Some academic disciplines run Seminar Programs that involve regular seminars presented by University of Newcastle academics, visiting academics and postgraduate students. Check your schools website for the timetable.

Job Search Sites

Searching job sites is a good way to gain an understanding of: industries recruiting professionals in this field; types of roles and the requirements or expectations of employers for these roles. There are many online job search sites, here are a few to start with:

Australian and International

  • CareerHub: the University of Newcastle Careers Service careers and job search site for enrolled students and graduates.

Australian

  • CareerOne: Australia wide job listings, all levels and industries including executive positions
  • MyCareer: Australian and international listings
  • Seek: comprehensive Australian job listings, also includes New Zealand and UK listings
  • The Big Chair: Management and Executive Jobs

International

Graduate Attributes and Employability

Graduate attributes for the Bachelor of Psychology are the skills, abilities and knowledge that are required to practice in the psychology field. The attributes are highly sought after by an even broader range of employers. Below is the complete list of attributes that graduates will have demonstrated upon the completion of the degree.

Graduate Attributes

  1. Committed to utilisation of evidence-based practices in Psychology. 
  2. Capable of locating and understanding relevant sections of the psychological literature in order to make informed decisions about best practices (good research consumers).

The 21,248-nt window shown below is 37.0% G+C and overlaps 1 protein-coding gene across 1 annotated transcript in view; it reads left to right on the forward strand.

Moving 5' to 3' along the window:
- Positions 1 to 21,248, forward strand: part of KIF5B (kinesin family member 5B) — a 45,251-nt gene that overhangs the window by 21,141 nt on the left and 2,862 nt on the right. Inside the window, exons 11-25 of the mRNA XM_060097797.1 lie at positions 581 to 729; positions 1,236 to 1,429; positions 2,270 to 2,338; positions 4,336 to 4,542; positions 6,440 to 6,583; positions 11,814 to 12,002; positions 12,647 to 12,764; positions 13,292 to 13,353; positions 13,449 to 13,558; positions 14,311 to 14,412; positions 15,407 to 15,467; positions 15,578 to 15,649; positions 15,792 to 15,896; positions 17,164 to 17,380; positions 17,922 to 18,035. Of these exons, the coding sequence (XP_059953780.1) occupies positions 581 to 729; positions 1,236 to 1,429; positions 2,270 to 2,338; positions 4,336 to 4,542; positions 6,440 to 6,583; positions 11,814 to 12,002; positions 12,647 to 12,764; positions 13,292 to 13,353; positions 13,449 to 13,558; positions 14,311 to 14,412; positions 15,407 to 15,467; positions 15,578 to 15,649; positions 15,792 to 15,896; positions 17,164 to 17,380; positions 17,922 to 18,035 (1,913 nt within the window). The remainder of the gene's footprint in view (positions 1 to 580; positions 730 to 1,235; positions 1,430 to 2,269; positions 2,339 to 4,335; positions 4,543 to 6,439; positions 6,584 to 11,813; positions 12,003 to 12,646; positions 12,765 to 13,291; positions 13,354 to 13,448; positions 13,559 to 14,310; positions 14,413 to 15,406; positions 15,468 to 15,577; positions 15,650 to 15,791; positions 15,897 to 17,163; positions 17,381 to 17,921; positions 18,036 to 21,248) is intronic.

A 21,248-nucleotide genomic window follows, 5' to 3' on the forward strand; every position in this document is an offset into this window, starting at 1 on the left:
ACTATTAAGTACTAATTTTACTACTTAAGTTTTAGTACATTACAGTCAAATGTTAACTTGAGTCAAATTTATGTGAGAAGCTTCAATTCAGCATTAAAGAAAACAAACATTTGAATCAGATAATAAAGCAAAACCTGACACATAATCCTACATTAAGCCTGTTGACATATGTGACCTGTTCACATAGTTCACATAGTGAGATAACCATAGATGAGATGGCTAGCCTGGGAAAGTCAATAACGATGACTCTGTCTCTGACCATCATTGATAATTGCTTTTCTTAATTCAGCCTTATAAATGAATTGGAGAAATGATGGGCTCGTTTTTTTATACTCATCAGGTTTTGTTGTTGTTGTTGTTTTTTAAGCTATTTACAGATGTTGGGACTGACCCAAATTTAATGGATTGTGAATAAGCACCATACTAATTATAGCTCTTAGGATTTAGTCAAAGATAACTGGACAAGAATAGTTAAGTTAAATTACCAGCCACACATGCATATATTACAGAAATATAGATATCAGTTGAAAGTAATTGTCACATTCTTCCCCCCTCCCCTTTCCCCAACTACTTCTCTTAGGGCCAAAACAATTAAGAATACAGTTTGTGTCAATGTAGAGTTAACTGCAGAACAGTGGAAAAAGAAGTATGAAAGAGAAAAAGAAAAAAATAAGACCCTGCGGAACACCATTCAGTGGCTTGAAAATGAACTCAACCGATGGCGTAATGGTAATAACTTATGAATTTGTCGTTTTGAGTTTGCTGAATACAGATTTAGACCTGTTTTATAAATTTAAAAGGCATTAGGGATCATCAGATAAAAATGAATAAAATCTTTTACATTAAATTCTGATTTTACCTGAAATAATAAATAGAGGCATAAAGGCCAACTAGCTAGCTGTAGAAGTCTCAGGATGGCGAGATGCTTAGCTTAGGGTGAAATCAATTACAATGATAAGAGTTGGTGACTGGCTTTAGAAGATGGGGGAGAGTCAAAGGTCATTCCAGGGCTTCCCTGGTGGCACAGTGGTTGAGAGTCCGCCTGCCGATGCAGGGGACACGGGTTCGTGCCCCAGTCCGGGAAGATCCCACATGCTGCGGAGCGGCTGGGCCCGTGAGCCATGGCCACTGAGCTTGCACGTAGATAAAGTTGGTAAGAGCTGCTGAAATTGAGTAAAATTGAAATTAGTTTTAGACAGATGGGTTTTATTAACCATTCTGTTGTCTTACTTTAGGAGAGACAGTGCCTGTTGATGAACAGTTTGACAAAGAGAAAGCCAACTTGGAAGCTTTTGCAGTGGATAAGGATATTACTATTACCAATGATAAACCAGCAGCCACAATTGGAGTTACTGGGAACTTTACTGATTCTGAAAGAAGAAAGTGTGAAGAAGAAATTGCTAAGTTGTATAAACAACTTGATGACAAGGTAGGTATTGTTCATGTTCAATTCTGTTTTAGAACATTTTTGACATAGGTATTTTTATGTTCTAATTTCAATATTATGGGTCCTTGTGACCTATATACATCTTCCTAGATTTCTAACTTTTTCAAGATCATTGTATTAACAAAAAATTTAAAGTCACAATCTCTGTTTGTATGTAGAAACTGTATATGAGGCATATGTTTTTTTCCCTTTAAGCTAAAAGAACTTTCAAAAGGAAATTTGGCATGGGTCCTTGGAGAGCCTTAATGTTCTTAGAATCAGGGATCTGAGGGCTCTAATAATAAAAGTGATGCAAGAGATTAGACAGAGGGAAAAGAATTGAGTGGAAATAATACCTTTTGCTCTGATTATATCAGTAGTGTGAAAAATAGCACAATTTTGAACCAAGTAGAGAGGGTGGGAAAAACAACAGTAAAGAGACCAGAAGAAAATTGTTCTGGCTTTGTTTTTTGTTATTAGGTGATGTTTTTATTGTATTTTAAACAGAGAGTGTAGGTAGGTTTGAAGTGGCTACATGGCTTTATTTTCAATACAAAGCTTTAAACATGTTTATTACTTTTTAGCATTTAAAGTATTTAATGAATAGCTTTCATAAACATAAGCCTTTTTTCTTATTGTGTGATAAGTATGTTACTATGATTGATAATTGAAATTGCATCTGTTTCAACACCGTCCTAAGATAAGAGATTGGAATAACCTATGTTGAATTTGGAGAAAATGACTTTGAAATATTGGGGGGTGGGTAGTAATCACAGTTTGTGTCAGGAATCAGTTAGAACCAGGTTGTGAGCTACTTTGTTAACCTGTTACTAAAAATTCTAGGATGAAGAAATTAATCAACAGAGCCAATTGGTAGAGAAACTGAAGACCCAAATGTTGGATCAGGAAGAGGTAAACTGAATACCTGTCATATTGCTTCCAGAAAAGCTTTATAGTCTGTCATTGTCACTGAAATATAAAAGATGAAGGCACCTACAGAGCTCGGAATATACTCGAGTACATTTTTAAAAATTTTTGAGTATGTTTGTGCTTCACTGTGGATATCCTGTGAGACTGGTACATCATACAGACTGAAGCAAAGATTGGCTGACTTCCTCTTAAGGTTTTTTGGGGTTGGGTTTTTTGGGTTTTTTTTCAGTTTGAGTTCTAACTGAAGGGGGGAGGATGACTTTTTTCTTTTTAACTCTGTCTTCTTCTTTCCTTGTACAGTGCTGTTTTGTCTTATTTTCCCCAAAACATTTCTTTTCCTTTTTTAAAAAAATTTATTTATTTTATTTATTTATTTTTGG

3. Able to evaluate new practices and applications on the basis of evidence provided by others.
  4. Capable of directly contributing to the scientific evaluation of new practices and applications through the application of appropriate methodologies.
  5. Able to apply theoretical and empirical knowledge in a real-world context.
  6. Able to understand ethical principles involved in research and practice of psychology, and a commitment to act in an ethical manner.
  7. Able to use independent thinking in order to arrive at ethical solutions to a range of research and applied psychology problems.
  8. Able to understand the role of APS and registration boards in the training of psychologists.
  9. Able to understand the seven certificates required by the NSW Psychologist's registration board, and to be trained to a preliminary level in each of them.

You will recognise these attributes in the selection criteria listed in the following job ads.

Sample Job Ads & Tips

Job ads provide useful information about the job and the required skills, experience and qualifications. Information like this is useful in career planning. Below is a small sample of job ads with tips on planning and job applications; explore further to gather more useful information for your planning.

Please note, the job ads listed on this page are not current and were sourced from a variety of websites in 2010.


 

Sample Job Ad 1
Sample Job Ad 2
Sample Job Ad 3
Sample Job Ad 4
Sample Job Ad 5